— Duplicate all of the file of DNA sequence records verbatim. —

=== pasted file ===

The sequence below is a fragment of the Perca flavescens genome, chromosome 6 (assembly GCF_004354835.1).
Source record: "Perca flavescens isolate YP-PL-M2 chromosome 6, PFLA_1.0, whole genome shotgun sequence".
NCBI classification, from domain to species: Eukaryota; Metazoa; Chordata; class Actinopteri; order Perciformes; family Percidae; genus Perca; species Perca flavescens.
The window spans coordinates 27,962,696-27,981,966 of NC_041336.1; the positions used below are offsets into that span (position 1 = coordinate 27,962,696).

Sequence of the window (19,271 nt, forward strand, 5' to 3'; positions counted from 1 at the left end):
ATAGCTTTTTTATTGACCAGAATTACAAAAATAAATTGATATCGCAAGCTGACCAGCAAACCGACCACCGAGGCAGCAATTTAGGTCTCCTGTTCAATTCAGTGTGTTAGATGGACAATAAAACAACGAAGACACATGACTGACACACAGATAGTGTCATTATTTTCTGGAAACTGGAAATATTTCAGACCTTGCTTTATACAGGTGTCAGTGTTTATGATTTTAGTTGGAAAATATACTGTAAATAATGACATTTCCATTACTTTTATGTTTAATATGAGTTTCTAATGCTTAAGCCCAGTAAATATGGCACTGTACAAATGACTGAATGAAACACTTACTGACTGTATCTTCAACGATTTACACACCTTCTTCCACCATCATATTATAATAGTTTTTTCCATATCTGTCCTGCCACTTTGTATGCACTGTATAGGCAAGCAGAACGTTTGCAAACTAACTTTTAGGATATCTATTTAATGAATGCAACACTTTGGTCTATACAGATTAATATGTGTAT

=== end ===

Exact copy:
The sequence below is a fragment of the Perca flavescens genome, chromosome 6 (assembly GCF_004354835.1).
Source record: "Perca flavescens isolate YP-PL-M2 chromosome 6, PFLA_1.0, whole genome shotgun sequence".
NCBI classification, from domain to species: Eukaryota; Metazoa; Chordata; class Actinopteri; order Perciformes; family Percidae; genus Perca; species Perca flavescens.
The window spans coordinates 27,962,696-27,981,966 of NC_041336.1; the positions used below are offsets into that span (position 1 = coordinate 27,962,696).

Sequence of the window (19,271 nt, forward strand, 5' to 3'; positions counted from 1 at the left end):
ATAGCTTTTTTATTGACCAGAATTACAAAAATAAATTGATATCGCAAGCTGACCAGCAAACCGACCACCGAGGCAGCAATTTAGGTCTCCTGTTCAATTCAGTGTGTTAGATGGACAATAAAACAACGAAGACACATGACTGACACACAGATAGTGTCATTATTTTCTGGAAACTGGAAATATTTCAGACCTTGCTTTATACAGGTGTCAGTGTTTATGATTTTAGTTGGAAAATATACTGTAAATAATGACATTTCCATTACTTTTATGTTTAATATGAGTTTCTAATGCTTAAGCCCAGTAAATATGGCACTGTACAAATGACTGAATGAAACACTTACTGACTGTATCTTCAACGATTTACACACCTTCTTCCACCATCATATTATAATAGTTTTTTCCATATCTGTCCTGCCACTTTGTATGCACTGTATAGGCAAGCAGAACGTTTGCAAACTAACTTTTAGGATATCTATTTAATGAATGCAACACTTTGGTCTATACAGATTAATATGTGTAT